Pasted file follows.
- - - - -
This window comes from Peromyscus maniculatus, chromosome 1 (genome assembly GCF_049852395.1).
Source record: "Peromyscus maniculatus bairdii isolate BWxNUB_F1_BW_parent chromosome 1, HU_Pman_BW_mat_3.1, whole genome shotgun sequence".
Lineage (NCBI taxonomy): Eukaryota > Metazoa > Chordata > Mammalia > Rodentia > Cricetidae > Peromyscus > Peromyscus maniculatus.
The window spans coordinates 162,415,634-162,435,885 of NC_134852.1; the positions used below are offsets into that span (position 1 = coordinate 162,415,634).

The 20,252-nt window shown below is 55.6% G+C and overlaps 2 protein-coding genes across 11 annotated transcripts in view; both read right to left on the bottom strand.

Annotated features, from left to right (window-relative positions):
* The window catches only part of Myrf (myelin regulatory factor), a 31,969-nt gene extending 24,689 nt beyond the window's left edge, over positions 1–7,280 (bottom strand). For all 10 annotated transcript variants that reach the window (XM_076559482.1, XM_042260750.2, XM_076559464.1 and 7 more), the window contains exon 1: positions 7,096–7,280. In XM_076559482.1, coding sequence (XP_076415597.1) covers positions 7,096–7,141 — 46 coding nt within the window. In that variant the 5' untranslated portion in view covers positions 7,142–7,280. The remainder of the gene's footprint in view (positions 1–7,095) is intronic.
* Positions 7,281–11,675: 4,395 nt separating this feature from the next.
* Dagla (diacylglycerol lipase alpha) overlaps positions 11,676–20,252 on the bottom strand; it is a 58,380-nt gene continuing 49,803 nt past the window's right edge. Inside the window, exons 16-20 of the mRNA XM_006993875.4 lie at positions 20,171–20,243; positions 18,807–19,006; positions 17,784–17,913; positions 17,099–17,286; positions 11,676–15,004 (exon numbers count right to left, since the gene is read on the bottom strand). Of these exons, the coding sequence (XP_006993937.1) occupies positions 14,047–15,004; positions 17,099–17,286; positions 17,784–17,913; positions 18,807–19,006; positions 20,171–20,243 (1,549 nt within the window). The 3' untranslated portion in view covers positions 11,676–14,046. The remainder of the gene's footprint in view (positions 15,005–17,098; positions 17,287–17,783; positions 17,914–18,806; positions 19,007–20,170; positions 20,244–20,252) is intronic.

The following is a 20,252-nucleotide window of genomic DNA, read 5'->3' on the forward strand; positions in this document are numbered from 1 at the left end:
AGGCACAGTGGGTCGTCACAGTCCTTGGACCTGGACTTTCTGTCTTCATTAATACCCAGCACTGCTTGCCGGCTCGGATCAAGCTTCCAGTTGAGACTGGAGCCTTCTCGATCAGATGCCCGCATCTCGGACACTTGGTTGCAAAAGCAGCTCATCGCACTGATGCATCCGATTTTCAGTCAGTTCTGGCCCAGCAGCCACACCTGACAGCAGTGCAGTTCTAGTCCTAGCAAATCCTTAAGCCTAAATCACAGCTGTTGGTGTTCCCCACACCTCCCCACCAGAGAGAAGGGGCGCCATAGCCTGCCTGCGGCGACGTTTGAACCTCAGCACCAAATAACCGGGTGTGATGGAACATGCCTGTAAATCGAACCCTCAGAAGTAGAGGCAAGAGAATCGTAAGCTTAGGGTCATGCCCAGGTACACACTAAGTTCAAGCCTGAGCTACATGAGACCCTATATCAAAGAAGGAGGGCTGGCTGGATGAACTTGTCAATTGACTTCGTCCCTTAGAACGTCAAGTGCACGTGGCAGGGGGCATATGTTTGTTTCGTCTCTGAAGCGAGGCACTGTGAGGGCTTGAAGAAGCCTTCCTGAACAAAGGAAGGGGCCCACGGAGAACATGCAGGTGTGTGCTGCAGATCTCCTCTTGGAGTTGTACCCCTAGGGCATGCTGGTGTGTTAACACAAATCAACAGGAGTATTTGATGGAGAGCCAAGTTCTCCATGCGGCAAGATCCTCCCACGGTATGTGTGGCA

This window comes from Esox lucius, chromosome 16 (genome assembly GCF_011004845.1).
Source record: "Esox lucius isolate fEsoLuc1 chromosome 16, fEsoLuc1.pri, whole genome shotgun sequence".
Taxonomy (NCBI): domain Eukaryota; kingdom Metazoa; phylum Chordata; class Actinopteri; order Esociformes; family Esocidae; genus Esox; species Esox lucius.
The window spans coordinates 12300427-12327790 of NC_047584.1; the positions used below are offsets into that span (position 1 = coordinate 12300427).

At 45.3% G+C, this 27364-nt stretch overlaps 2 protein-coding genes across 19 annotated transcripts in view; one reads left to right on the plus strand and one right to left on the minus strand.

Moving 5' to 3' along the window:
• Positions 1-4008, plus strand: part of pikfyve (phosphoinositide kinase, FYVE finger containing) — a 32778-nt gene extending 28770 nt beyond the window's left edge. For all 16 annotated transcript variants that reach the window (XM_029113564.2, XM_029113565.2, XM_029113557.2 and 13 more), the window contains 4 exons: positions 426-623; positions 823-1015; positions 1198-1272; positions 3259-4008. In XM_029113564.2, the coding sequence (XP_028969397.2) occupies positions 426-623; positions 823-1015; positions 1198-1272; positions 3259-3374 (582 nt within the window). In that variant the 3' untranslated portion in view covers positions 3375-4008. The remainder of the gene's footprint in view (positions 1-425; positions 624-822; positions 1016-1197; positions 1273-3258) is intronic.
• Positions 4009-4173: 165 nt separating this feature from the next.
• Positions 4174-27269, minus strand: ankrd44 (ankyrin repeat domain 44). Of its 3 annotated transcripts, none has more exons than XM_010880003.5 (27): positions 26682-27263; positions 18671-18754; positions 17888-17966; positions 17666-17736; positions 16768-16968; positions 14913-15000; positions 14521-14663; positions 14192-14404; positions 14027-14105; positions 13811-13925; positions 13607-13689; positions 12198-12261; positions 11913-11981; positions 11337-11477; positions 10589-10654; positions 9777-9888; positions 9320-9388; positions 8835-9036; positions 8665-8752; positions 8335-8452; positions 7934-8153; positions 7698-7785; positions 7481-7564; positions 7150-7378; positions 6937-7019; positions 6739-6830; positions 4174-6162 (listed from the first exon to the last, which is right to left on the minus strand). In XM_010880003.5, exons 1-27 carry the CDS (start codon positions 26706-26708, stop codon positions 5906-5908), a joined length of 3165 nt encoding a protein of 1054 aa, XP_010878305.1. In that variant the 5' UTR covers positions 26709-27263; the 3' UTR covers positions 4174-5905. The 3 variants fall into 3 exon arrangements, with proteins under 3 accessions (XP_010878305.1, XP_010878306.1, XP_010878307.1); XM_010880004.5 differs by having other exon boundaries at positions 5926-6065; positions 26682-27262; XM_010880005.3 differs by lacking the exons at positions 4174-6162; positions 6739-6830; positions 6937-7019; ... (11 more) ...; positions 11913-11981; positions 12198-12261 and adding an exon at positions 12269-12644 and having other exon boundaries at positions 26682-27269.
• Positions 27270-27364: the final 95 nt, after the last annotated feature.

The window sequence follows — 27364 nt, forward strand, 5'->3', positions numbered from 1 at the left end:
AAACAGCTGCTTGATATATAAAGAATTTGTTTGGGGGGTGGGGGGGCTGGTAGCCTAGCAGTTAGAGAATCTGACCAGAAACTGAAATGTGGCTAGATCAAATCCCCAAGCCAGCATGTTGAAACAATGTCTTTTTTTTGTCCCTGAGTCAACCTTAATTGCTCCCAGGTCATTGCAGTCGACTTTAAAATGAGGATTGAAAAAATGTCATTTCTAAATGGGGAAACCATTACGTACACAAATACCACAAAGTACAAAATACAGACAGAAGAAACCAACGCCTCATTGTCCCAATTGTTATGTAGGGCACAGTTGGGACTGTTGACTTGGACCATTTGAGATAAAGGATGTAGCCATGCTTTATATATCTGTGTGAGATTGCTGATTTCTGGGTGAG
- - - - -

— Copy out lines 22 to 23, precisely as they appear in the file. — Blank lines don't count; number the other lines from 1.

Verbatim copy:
The window sequence follows — 27364 nt, forward strand, 5'->3', positions numbered from 1 at the left end:
AAACAGCTGCTTGATATATAAAGAATTTGTTTGGGGGGTGGGGGGGCTGGTAGCCTAGCAGTTAGAGAATCTGACCAGAAACTGAAATGTGGCTAGATCAAATCCCCAAGCCAGCATGTTGAAACAATGTCTTTTTTTTGTCCCTGAGTCAACCTTAATTGCTCCCAGGTCATTGCAGTCGACTTTAAAATGAGGATTGAAAAAATGTCATTTCTAAATGGGGAAACCATTACGTACACAAATACCACAAAGTACAAAATACAGACAGAAGAAACCAACGCCTCATTGTCCCAATTGTTATGTAGGGCACAGTTGGGACTGTTGACTTGGACCATTTGAGATAAAGGATGTAGCCATGCTTTATATATCTGTGTGAGATTGCTGATTTCTGGGTGAG